• Baud Rate. How fast bits travel on the wires such as 9600 bps (bits per second).
  • Data Bits. 8-bit (text) is most common, but 7-bit binary is also used.
  • Parity. One bit can be set aside as a check bit (even or odd) or no parity used.
  • Stop Bit.This determines how many bits (0,1,2) are used to signal the end of a transmission.
  • Flow Control. Commonly unused in RS-485 networks
An example configuration is 9600 baud, 8-bit data, No parity, 1 stop bit.

This simple example with the process controller communication libraries for LabView implements a complete serial transmission in LabView. The block on the left initializes the port; the middle block.

Communication Software

On a desktop PC, almost any software development environment includes tools for communicating through a serial port. A terminal emulator like Hyperterminal on Windows OS) can be useful in taking the first steps. Many manufacturers provide free software with their devices that can be helpful for starting out.

A basic PC-based program consists of these steps:
  • Setting Up the Serial Port. This is usually done once at the beginning of the session. Use the same serial settings (baud rate, etc) on your PC as the other devices.
  • Transmit a Data Request. This often is done by sending a formatted string of text to the serial port, usually including the device address, a command, a device register and/or data. Consult your device manual.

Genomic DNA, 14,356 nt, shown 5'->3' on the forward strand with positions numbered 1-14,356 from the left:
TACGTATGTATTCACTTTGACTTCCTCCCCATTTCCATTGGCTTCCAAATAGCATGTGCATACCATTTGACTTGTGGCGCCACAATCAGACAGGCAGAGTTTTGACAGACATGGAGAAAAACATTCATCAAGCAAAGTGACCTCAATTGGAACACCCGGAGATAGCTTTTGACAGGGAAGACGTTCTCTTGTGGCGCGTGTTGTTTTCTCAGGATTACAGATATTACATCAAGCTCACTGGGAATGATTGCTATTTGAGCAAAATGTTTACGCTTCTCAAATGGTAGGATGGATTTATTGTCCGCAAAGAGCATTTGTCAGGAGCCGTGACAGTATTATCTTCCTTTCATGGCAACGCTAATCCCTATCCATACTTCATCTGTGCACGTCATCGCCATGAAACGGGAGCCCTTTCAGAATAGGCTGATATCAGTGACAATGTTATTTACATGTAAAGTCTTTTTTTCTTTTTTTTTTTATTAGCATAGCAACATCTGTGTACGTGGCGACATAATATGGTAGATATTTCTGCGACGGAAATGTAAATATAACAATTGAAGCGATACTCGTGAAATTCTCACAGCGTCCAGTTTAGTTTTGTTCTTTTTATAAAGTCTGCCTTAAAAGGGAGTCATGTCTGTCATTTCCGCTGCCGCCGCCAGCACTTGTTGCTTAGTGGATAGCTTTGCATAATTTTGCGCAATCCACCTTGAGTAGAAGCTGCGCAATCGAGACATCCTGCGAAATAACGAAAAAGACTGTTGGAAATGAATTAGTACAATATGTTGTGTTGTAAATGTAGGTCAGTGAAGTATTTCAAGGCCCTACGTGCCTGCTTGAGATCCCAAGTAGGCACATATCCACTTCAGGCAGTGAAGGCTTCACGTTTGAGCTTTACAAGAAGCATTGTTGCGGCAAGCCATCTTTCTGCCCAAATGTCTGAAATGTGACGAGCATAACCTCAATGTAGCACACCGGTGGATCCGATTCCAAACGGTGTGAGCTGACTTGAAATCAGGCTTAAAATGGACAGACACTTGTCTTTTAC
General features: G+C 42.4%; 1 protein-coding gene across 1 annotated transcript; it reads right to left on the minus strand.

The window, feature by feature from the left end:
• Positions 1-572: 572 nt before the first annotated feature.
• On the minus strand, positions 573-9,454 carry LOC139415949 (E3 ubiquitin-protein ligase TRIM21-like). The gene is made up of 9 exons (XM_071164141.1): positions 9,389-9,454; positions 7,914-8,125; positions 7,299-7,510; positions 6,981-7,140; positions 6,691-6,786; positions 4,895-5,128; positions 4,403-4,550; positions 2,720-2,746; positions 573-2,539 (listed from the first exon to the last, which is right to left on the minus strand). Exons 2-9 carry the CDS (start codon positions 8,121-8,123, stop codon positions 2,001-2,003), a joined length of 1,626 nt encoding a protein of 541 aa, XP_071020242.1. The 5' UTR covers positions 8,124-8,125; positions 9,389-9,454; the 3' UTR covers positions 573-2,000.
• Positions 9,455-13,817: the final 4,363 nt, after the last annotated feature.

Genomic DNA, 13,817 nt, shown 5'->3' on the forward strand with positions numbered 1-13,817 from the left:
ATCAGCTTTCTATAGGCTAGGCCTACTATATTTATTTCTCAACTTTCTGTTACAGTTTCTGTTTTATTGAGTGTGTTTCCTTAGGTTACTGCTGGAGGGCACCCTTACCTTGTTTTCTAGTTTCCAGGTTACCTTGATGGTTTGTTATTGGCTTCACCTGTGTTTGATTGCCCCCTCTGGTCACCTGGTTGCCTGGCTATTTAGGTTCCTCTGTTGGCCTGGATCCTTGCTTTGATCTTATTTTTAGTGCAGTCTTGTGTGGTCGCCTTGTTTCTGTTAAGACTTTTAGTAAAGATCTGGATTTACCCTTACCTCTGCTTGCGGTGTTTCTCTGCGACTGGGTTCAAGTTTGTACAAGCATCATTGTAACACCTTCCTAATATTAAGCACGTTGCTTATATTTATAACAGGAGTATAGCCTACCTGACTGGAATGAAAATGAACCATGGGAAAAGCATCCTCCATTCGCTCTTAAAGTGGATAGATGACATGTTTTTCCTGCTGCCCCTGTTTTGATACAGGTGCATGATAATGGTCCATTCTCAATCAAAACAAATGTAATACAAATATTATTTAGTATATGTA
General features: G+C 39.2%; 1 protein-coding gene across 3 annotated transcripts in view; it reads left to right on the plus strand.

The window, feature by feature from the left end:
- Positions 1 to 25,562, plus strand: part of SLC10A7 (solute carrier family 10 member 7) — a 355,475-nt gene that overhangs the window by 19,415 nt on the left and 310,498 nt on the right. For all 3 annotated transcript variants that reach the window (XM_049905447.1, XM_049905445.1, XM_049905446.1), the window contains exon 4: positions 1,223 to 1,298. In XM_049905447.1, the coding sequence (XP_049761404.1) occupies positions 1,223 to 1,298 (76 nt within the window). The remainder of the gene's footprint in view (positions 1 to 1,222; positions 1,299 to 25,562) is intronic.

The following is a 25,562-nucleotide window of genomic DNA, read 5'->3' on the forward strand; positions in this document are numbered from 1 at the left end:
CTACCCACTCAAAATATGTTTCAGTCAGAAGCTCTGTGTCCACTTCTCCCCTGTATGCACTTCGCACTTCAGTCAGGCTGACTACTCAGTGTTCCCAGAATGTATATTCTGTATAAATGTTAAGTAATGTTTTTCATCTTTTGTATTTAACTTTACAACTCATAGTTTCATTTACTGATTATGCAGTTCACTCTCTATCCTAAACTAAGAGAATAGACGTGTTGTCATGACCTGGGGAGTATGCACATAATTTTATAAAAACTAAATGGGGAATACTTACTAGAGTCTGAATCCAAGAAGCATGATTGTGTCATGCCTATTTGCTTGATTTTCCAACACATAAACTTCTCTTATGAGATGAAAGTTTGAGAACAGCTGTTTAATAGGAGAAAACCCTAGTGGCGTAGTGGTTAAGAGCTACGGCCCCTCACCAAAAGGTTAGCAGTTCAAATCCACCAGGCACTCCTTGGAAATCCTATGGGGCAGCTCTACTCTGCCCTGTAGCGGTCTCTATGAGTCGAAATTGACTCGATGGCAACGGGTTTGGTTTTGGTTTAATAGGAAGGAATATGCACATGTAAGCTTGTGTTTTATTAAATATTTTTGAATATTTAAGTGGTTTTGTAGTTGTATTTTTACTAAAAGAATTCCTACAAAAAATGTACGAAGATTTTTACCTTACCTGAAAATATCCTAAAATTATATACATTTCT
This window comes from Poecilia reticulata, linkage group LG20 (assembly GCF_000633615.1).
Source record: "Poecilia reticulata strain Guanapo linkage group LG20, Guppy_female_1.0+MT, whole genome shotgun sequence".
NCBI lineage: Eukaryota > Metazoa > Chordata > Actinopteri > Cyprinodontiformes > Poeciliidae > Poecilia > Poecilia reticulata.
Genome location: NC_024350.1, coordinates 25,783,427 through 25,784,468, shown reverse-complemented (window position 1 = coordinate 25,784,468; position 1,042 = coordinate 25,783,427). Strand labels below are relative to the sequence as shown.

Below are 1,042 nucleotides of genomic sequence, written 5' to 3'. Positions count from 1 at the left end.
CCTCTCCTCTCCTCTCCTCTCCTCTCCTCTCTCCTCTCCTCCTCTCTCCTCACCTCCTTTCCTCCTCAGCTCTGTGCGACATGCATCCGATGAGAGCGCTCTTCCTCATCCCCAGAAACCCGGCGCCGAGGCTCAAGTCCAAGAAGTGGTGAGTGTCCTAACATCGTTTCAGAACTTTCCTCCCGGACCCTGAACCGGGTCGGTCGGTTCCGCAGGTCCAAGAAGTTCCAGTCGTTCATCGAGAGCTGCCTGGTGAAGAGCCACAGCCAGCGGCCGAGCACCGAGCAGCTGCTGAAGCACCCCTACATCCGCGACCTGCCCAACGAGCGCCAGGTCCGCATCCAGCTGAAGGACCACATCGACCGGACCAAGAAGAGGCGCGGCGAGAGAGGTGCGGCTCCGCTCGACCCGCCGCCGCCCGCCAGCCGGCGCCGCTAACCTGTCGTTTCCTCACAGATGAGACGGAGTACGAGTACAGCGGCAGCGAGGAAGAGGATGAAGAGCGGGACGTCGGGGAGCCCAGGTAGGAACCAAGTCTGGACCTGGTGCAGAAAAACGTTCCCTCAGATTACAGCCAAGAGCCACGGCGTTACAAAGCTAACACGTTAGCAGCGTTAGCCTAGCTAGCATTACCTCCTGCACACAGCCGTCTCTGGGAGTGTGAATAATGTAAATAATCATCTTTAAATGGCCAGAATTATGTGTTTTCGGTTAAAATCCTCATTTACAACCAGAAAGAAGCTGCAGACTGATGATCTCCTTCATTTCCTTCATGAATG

• Wait for a Reply. RS-485 communication usually requires the bus to be quiet for a specified period of time between communications. Wait times between transmission and reply are on the order of 10-100ms.
  • Receive a Reply. Interpret the string of text received at the serial report to extract data, configuration values, etc.
  • Close the Port. After setting up the serial port in step 1, steps 2-4 can be repeated as many times as needed for a session. When the session is complete, issue a command to close the serial port so it is available to other applications.

Helpful Links When Setting Up RS-485 Communications

This article was merely an introduction to setting up RS-485 communications, so it might be helpful to consult someone with experience or search the Internet. Links to additional resources on the web that may be helpful are at the bottom of the page.